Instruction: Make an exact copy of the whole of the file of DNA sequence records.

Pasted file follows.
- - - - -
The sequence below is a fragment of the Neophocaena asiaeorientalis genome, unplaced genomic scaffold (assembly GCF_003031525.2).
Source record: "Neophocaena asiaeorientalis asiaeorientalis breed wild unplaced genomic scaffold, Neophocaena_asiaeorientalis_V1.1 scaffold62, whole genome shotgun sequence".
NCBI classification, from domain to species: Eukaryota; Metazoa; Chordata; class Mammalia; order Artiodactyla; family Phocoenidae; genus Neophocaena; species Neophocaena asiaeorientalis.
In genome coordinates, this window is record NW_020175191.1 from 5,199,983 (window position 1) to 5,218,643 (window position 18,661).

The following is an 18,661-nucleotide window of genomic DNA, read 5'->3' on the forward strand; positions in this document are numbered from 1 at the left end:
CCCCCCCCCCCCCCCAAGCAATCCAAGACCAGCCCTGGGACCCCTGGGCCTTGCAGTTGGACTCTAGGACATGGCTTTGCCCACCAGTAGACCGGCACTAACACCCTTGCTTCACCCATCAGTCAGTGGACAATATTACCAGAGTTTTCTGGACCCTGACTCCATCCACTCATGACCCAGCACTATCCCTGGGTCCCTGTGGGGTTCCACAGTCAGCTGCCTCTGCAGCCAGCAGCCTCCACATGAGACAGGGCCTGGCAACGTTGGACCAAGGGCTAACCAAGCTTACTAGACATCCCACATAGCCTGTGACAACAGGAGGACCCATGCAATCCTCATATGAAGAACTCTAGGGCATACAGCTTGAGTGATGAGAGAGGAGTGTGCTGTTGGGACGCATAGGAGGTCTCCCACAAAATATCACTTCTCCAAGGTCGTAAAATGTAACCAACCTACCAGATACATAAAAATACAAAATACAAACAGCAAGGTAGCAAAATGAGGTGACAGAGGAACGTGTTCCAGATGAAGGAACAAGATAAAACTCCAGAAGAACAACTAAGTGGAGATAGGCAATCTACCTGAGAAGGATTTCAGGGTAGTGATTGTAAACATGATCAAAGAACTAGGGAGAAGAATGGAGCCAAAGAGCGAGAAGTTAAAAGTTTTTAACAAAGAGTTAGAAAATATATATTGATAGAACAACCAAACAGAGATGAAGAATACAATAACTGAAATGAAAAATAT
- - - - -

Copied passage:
The sequence below is a fragment of the Neophocaena asiaeorientalis genome, unplaced genomic scaffold (assembly GCF_003031525.2).
Source record: "Neophocaena asiaeorientalis asiaeorientalis breed wild unplaced genomic scaffold, Neophocaena_asiaeorientalis_V1.1 scaffold62, whole genome shotgun sequence".
NCBI classification, from domain to species: Eukaryota; Metazoa; Chordata; class Mammalia; order Artiodactyla; family Phocoenidae; genus Neophocaena; species Neophocaena asiaeorientalis.
In genome coordinates, this window is record NW_020175191.1 from 5,199,983 (window position 1) to 5,218,643 (window position 18,661).

The following is an 18,661-nucleotide window of genomic DNA, read 5'->3' on the forward strand; positions in this document are numbered from 1 at the left end:
CCCCCCCCCCCCCCCAAGCAATCCAAGACCAGCCCTGGGACCCCTGGGCCTTGCAGTTGGACTCTAGGACATGGCTTTGCCCACCAGTAGACCGGCACTAACACCCTTGCTTCACCCATCAGTCAGTGGACAATATTACCAGAGTTTTCTGGACCCTGACTCCATCCACTCATGACCCAGCACTATCCCTGGGTCCCTGTGGGGTTCCACAGTCAGCTGCCTCTGCAGCCAGCAGCCTCCACATGAGACAGGGCCTGGCAACGTTGGACCAAGGGCTAACCAAGCTTACTAGACATCCCACATAGCCTGTGACAACAGGAGGACCCATGCAATCCTCATATGAAGAACTCTAGGGCATACAGCTTGAGTGATGAGAGAGGAGTGTGCTGTTGGGACGCATAGGAGGTCTCCCACAAAATATCACTTCTCCAAGGTCGTAAAATGTAACCAACCTACCAGATACATAAAAATACAAAATACAAACAGCAAGGTAGCAAAATGAGGTGACAGAGGAACGTGTTCCAGATGAAGGAACAAGATAAAACTCCAGAAGAACAACTAAGTGGAGATAGGCAATCTACCTGAGAAGGATTTCAGGGTAGTGATTGTAAACATGATCAAAGAACTAGGGAGAAGAATGGAGCCAAAGAGCGAGAAGTTAAAAGTTTTTAACAAAGAGTTAGAAAATATATATTGATAGAACAACCAAACAGAGATGAAGAATACAATAACTGAAATGAAAAATAT